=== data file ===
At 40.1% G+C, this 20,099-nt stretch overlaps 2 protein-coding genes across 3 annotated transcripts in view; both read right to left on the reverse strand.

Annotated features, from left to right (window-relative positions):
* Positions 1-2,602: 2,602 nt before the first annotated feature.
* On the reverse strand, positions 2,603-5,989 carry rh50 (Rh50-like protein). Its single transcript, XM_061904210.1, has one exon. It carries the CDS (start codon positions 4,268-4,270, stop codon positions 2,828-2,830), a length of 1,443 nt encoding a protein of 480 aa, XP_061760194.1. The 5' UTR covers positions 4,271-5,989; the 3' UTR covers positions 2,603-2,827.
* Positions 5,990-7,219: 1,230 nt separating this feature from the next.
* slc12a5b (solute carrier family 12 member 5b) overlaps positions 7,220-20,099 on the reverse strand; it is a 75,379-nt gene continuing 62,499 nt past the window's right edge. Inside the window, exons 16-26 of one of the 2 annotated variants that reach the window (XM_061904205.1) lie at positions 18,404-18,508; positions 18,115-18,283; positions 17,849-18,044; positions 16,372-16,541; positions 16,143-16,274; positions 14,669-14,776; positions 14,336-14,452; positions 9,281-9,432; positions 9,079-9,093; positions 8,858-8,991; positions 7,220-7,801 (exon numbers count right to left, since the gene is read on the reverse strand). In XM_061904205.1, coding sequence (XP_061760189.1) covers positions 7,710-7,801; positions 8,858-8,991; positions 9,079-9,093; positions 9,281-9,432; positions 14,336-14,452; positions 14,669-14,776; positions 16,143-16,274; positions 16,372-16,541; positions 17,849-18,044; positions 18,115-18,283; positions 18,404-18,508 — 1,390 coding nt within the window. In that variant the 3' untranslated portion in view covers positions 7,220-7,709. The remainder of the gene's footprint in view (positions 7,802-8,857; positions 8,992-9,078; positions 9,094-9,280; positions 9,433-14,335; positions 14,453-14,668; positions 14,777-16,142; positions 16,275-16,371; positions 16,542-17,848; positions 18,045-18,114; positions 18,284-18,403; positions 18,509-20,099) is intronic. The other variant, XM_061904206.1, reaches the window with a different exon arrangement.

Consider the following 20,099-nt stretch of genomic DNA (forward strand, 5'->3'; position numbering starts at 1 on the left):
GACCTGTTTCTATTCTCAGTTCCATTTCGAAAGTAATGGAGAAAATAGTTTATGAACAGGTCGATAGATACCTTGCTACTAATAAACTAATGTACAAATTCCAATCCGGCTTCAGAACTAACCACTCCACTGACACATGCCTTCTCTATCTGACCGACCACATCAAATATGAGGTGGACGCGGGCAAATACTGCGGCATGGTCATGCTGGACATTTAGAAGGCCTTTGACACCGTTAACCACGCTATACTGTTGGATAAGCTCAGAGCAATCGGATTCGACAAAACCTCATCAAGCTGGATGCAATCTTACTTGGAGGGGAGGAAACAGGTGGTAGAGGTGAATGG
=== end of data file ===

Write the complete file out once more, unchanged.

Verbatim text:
At 40.1% G+C, this 20,099-nt stretch overlaps 2 protein-coding genes across 3 annotated transcripts in view; both read right to left on the reverse strand.

Annotated features, from left to right (window-relative positions):
* Positions 1-2,602: 2,602 nt before the first annotated feature.
* On the reverse strand, positions 2,603-5,989 carry rh50 (Rh50-like protein). Its single transcript, XM_061904210.1, has one exon. It carries the CDS (start codon positions 4,268-4,270, stop codon positions 2,828-2,830), a length of 1,443 nt encoding a protein of 480 aa, XP_061760194.1. The 5' UTR covers positions 4,271-5,989; the 3' UTR covers positions 2,603-2,827.
* Positions 5,990-7,219: 1,230 nt separating this feature from the next.
* slc12a5b (solute carrier family 12 member 5b) overlaps positions 7,220-20,099 on the reverse strand; it is a 75,379-nt gene continuing 62,499 nt past the window's right edge. Inside the window, exons 16-26 of one of the 2 annotated variants that reach the window (XM_061904205.1) lie at positions 18,404-18,508; positions 18,115-18,283; positions 17,849-18,044; positions 16,372-16,541; positions 16,143-16,274; positions 14,669-14,776; positions 14,336-14,452; positions 9,281-9,432; positions 9,079-9,093; positions 8,858-8,991; positions 7,220-7,801 (exon numbers count right to left, since the gene is read on the reverse strand). In XM_061904205.1, coding sequence (XP_061760189.1) covers positions 7,710-7,801; positions 8,858-8,991; positions 9,079-9,093; positions 9,281-9,432; positions 14,336-14,452; positions 14,669-14,776; positions 16,143-16,274; positions 16,372-16,541; positions 17,849-18,044; positions 18,115-18,283; positions 18,404-18,508 — 1,390 coding nt within the window. In that variant the 3' untranslated portion in view covers positions 7,220-7,709. The remainder of the gene's footprint in view (positions 7,802-8,857; positions 8,992-9,078; positions 9,094-9,280; positions 9,433-14,335; positions 14,453-14,668; positions 14,777-16,142; positions 16,275-16,371; positions 16,542-17,848; positions 18,045-18,114; positions 18,284-18,403; positions 18,509-20,099) is intronic. The other variant, XM_061904206.1, reaches the window with a different exon arrangement.

Consider the following 20,099-nt stretch of genomic DNA (forward strand, 5'->3'; position numbering starts at 1 on the left):
GACCTGTTTCTATTCTCAGTTCCATTTCGAAAGTAATGGAGAAAATAGTTTATGAACAGGTCGATAGATACCTTGCTACTAATAAACTAATGTACAAATTCCAATCCGGCTTCAGAACTAACCACTCCACTGACACATGCCTTCTCTATCTGACCGACCACATCAAATATGAGGTGGACGCGGGCAAATACTGCGGCATGGTCATGCTGGACATTTAGAAGGCCTTTGACACCGTTAACCACGCTATACTGTTGGATAAGCTCAGAGCAATCGGATTCGACAAAACCTCATCAAGCTGGATGCAATCTTACTTGGAGGGGAGGAAACAGGTGGTAGAGGTGAATGG